It’s not always easy to find the motivation during cold winter months to make your way outside to exercise. So, there could not be a more ideal moment for the launch of the fruit of a recent collaboration between Nike and Microsoft Kinect: Nike + Kinect Training, a custom home training program (yes, it’s a training program, and not a « video game »).
Nike’s dabbling in the video game market comes to no surprise when one observes their global strategy over the past couple of years to become the most advanced of the major sports brands in the digital sector. Early to pinpoint the huge impact that Smartphones and social media could play in the practice of sports, they have been developing hardware as well as software that all works together, accompanying you before, during and after your run/workout, to making the whole experience more motivating, more social, more targeted and fun (the Nike + Community now has more that 7 million members).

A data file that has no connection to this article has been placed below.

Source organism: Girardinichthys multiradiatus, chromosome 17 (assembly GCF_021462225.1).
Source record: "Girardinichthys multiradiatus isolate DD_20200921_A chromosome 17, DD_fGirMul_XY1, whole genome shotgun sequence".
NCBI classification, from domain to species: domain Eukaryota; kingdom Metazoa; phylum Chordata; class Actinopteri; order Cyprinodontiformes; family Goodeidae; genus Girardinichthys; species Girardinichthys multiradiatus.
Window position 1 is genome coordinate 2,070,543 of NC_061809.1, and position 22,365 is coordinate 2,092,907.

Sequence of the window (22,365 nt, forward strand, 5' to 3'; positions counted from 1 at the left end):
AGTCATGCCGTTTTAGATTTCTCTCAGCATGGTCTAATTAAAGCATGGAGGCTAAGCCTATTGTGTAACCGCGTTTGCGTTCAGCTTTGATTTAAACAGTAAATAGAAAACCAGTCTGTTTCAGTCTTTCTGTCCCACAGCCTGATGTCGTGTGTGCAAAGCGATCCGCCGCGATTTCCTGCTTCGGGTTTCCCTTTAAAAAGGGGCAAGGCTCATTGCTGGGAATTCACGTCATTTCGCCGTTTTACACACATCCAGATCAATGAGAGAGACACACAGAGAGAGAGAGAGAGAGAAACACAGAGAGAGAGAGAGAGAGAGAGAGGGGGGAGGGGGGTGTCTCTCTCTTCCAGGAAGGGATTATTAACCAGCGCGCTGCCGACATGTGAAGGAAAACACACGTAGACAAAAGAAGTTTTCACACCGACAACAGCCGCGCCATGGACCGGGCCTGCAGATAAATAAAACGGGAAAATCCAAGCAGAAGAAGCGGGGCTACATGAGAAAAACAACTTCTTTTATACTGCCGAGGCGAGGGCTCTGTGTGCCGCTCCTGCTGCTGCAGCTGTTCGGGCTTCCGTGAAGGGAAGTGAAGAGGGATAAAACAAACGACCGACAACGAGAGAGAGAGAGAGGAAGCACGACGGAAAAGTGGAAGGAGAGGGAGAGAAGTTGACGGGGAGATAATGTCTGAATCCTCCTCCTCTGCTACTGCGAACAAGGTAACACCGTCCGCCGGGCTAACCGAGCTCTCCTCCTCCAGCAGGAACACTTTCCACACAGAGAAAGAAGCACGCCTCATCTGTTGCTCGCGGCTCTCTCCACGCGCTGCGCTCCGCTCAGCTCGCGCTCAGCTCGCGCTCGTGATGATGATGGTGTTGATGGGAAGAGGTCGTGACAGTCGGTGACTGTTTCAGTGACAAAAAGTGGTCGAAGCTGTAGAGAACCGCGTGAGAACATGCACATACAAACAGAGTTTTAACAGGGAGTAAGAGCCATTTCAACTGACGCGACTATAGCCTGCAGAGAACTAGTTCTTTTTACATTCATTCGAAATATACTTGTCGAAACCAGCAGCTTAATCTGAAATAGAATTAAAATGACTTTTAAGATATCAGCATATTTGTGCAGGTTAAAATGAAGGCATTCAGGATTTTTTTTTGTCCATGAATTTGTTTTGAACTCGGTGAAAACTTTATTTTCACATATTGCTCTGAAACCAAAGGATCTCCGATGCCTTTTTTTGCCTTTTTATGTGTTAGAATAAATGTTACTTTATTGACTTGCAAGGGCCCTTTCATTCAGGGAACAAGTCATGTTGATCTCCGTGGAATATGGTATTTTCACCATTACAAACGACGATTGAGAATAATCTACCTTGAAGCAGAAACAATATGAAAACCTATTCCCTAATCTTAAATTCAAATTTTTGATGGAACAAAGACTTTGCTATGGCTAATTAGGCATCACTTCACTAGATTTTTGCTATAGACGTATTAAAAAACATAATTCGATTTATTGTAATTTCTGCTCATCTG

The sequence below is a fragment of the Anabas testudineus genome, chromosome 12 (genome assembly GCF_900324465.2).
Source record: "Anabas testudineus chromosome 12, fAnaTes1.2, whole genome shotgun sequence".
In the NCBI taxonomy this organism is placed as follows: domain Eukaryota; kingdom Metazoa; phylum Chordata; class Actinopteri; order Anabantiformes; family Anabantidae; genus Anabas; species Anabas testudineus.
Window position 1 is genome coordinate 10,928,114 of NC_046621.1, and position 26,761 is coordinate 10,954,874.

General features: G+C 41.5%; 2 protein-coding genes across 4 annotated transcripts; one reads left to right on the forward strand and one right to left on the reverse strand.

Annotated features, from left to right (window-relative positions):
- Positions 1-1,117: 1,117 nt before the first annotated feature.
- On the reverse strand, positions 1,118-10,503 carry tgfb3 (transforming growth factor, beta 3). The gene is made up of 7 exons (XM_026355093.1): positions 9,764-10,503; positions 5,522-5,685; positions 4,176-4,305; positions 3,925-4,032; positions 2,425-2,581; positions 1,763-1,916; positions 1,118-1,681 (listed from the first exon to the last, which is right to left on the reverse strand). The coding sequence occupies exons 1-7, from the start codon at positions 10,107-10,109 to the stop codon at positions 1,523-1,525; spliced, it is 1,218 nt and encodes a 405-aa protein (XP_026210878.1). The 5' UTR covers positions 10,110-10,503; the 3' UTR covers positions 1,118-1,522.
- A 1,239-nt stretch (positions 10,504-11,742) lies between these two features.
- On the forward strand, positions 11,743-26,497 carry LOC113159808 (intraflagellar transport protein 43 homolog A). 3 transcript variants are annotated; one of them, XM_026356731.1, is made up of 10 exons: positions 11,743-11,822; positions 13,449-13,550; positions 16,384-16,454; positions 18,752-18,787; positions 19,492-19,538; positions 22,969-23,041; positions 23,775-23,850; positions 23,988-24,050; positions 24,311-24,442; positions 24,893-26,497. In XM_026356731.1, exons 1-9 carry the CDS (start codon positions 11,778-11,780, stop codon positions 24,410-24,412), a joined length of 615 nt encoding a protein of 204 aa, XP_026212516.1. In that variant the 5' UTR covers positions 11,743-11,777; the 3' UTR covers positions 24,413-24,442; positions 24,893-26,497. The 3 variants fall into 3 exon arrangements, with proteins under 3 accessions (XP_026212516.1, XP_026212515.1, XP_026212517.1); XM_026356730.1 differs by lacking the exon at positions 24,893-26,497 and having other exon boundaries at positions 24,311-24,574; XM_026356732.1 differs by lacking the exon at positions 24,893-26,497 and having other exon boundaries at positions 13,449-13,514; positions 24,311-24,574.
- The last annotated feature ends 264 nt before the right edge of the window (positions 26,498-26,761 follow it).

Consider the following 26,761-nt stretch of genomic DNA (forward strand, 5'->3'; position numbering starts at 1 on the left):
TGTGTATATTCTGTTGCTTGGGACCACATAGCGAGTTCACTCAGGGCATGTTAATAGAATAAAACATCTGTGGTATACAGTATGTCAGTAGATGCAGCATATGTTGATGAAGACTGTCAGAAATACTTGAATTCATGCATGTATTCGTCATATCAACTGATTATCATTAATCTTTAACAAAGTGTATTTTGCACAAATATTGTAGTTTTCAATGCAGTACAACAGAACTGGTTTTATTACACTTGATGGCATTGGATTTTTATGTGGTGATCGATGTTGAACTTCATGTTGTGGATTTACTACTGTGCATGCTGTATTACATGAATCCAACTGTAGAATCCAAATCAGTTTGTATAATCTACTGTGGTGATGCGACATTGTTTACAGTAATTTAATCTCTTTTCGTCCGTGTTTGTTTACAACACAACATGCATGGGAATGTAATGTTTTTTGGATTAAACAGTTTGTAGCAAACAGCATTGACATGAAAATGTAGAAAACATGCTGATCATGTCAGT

Following this logic, Nike + Kinect Training uses “Fuels” to mesure your progress throughout the training program- the “Fuel” being the unique and proprietary Nike metric launched along with their Fuelband in early 2012. It is “the ultimate measure of your athletic activity” based namely on research in “oxygen kinects”. So, whether you are walking around town wearing the Fuelband or playing with Nike + Kinect training, your fuels will be synchronized on the Nike + website.